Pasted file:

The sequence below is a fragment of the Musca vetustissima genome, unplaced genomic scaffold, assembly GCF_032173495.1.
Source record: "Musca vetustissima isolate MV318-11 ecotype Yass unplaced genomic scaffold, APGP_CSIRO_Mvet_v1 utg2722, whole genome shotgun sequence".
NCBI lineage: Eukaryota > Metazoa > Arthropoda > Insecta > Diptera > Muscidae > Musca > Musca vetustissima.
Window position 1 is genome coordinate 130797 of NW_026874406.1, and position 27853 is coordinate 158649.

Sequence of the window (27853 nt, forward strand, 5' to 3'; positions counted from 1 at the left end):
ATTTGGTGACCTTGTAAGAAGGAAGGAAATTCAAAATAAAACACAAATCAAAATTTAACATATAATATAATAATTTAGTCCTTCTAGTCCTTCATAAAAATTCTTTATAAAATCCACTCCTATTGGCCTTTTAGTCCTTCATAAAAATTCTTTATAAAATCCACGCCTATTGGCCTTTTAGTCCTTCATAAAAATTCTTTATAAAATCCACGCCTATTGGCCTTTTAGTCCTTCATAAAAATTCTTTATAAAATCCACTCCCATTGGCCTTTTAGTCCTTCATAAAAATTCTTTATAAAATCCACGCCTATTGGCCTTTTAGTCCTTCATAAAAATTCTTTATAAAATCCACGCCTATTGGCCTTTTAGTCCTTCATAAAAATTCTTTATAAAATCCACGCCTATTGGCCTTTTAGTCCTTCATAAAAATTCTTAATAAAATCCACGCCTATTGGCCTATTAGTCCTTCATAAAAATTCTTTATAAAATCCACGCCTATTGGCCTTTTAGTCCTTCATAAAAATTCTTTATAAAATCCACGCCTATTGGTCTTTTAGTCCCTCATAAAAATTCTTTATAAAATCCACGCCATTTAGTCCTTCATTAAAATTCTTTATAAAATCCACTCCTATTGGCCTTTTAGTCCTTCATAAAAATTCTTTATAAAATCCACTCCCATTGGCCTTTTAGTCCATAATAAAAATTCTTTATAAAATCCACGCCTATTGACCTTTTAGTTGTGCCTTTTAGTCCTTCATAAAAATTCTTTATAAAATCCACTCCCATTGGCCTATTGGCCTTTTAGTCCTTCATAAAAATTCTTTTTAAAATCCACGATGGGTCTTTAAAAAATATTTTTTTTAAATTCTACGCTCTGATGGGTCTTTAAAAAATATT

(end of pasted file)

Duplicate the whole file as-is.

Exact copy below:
The sequence below is a fragment of the Musca vetustissima genome, unplaced genomic scaffold, assembly GCF_032173495.1.
Source record: "Musca vetustissima isolate MV318-11 ecotype Yass unplaced genomic scaffold, APGP_CSIRO_Mvet_v1 utg2722, whole genome shotgun sequence".
NCBI lineage: Eukaryota > Metazoa > Arthropoda > Insecta > Diptera > Muscidae > Musca > Musca vetustissima.
Window position 1 is genome coordinate 130797 of NW_026874406.1, and position 27853 is coordinate 158649.

Sequence of the window (27853 nt, forward strand, 5' to 3'; positions counted from 1 at the left end):
ATTTGGTGACCTTGTAAGAAGGAAGGAAATTCAAAATAAAACACAAATCAAAATTTAACATATAATATAATAATTTAGTCCTTCTAGTCCTTCATAAAAATTCTTTATAAAATCCACTCCTATTGGCCTTTTAGTCCTTCATAAAAATTCTTTATAAAATCCACGCCTATTGGCCTTTTAGTCCTTCATAAAAATTCTTTATAAAATCCACGCCTATTGGCCTTTTAGTCCTTCATAAAAATTCTTTATAAAATCCACTCCCATTGGCCTTTTAGTCCTTCATAAAAATTCTTTATAAAATCCACGCCTATTGGCCTTTTAGTCCTTCATAAAAATTCTTTATAAAATCCACGCCTATTGGCCTTTTAGTCCTTCATAAAAATTCTTTATAAAATCCACGCCTATTGGCCTTTTAGTCCTTCATAAAAATTCTTAATAAAATCCACGCCTATTGGCCTATTAGTCCTTCATAAAAATTCTTTATAAAATCCACGCCTATTGGCCTTTTAGTCCTTCATAAAAATTCTTTATAAAATCCACGCCTATTGGTCTTTTAGTCCCTCATAAAAATTCTTTATAAAATCCACGCCATTTAGTCCTTCATTAAAATTCTTTATAAAATCCACTCCTATTGGCCTTTTAGTCCTTCATAAAAATTCTTTATAAAATCCACTCCCATTGGCCTTTTAGTCCATAATAAAAATTCTTTATAAAATCCACGCCTATTGACCTTTTAGTTGTGCCTTTTAGTCCTTCATAAAAATTCTTTATAAAATCCACTCCCATTGGCCTATTGGCCTTTTAGTCCTTCATAAAAATTCTTTTTAAAATCCACGATGGGTCTTTAAAAAATATTTTTTTTAAATTCTACGCTCTGATGGGTCTTTAAAAAATATT